It is quite common to find in ethnographic readings on indigenous peoples how they establish links close with their environment or territory. In issue 34 of the AETG (Spanish Association of Gestalt Therapy) magazine, dedicated to the Mother, there is an article by anthropologist Peter Rawitscher from Berkeley describing the relationship of the people of Sierra Nueva (Colombia) with their territory and environment.
For these peoples (Kogi, Arhuaco, Wiwa and Kankuamo) territory and environment is the Mother, they work to heal and care for Mother (Nature) and, simultaneously, the human body is the same material and spiritual body of the territory. Thus, land management and well being of the body are part of the same spiritual order. Every action, thought and emotion of the person affects the territory, and, conversely, any characteristic of the territory affects the person.
At one point, he says that at a meeting of the Wiwa was discussed what to do with neighboring peasants that were fishing and carrying out illegal mining activities in the rivers, threatening both the indigenous territory and communities. While some indigenous proposed a denounce, the shaman said, and I quote: ‘We are responsible. We are attracting the problem, thinking evil among ourselves, without respecting the law of origin. We are affecting the Mother, and She is taking us in the form of theft of our territory. We must confess and clean this’. According to the author, they decided to make some personal healing work following the shaman’s instructions and achieved to disappear external problem generated by neighboring farmers.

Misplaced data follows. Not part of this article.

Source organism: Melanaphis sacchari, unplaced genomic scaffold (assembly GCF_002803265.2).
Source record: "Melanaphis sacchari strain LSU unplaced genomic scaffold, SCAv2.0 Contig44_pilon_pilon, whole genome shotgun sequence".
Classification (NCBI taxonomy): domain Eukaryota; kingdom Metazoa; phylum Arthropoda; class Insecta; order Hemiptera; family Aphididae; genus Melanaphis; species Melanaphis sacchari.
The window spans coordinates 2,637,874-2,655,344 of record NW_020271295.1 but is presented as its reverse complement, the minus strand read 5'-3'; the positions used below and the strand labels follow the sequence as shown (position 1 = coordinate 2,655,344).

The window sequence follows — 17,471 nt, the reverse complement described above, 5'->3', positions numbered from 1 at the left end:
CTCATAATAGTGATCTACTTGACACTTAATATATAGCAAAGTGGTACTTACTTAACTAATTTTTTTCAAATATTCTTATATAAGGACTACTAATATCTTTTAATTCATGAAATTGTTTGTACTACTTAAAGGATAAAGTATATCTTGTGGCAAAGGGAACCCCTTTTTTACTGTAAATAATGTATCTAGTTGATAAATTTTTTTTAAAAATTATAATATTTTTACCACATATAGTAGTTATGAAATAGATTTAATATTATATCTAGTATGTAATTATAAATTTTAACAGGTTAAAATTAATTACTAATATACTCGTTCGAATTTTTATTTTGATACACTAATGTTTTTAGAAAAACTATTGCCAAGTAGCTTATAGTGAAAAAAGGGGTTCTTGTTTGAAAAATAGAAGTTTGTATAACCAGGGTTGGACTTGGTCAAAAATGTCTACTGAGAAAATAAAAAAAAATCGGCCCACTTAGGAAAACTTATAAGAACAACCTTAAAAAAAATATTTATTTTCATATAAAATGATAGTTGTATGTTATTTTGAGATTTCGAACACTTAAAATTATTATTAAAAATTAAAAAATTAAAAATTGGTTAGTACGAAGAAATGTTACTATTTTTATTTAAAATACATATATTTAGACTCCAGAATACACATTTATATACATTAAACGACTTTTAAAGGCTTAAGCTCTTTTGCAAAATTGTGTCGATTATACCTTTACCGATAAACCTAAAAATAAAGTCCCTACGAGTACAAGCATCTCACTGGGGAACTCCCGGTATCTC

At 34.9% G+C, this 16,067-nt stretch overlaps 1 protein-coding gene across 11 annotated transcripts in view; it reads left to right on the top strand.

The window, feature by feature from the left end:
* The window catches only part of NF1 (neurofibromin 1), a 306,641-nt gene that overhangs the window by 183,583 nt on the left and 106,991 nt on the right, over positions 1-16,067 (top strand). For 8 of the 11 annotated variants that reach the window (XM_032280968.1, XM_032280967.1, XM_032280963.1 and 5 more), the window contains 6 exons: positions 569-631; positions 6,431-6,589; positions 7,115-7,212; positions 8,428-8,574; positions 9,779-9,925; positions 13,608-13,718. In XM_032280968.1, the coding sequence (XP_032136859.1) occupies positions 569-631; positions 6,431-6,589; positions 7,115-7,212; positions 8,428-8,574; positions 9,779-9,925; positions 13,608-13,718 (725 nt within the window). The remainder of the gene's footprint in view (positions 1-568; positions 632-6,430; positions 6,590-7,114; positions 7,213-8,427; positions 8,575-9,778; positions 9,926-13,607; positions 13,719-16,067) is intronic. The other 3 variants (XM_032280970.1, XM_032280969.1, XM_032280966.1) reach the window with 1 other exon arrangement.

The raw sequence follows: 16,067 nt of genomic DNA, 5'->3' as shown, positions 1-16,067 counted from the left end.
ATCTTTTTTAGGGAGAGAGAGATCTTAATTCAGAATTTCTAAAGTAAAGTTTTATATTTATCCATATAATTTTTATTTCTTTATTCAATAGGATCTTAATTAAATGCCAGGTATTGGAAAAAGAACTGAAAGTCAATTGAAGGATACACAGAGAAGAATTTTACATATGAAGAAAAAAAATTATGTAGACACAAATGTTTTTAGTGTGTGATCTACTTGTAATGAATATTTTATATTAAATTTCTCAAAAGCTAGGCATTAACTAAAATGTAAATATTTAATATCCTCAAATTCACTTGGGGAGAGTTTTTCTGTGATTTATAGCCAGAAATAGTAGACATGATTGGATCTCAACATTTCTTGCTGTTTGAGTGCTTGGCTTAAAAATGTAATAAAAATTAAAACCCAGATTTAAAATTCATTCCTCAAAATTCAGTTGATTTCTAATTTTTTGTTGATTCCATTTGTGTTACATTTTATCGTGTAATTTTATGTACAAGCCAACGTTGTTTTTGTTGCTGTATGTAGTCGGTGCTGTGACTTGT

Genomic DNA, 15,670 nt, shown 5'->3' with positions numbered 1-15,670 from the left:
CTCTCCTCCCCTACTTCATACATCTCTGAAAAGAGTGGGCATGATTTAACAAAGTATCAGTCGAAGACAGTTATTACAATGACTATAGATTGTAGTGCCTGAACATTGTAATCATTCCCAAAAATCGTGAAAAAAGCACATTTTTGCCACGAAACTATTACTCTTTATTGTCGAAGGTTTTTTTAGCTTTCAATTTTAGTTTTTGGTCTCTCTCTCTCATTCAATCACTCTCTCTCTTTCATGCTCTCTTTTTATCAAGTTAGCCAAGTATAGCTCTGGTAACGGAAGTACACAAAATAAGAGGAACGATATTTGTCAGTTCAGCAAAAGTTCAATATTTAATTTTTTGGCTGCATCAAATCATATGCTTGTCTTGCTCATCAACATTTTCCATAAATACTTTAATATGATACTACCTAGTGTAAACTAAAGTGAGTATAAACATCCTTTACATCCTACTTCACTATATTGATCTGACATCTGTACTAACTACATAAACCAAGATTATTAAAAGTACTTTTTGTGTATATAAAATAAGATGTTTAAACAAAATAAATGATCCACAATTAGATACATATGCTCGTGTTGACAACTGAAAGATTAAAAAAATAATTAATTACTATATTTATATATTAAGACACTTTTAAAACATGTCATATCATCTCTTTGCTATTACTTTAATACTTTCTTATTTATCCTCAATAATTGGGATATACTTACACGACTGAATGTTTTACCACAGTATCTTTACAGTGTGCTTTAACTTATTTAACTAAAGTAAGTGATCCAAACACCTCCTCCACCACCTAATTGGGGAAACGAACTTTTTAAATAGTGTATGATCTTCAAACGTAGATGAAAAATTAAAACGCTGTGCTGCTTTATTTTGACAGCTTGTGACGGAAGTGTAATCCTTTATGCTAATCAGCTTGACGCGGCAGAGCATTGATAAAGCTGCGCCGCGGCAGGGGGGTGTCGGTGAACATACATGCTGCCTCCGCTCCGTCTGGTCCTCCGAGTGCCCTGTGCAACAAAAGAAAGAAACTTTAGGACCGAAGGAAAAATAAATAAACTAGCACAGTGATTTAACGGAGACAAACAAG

Inhabitants of Vanuatu, near New Guinea (photo Jimmy Nelson)
This type of look, which shares a common sense of the experience of being affected and be affecting an environment —including people—, a look of care and respect, contrasts sharply with the western look. I do not want to fall into the myth of the noble savage and superstitions that accompany about living closer to nature (a way of saying they live closer than instinctive), living better with little and be happier than us. Maybe in some ways yes, in others no. Maybe the weight of the group can sometimes be overwhelming for people who compose this type of societies.
Many years ago I was told, and I hope not an urban legend, that the American Indians (I do not know which one concretely) were posed how their decisions could potentially affect the seventh generation of descendants. In our Western societies, where what it prevails and exalts is the individual and the immediate, we are at the other pole, engrossed in ourselves, lost in what happens to me in particular. Lost also mentally, explaining it all in a logical and rational way, running away from any situation that sounds or smells emotional. We are also lost in the game of appear, creating an unquestionable and unwavering picture of me: from the obsession with our physical presence —a monotheistic conception of beauty—, giving the impression that we have everything under control or that things are going very well. What matters is what happens to me, what matters is success. We not see or look beyond our navels.
Often strikes me how little we ask each other how we are, not to look good, but with a real interest in the other. It seems the other exists just to compare us with him, or to solve the own needs. Ironically we feel very alone and one of the diseases most diagnosed is depression.
We Westerners might regain some of that group sense, careful and respectful, and consider how our attitudes, decisions and individual actions affect others and ourselves. Also in our environment. The paradox is that to begin to see the other, we must begin to look at our inside. Although with different eyes.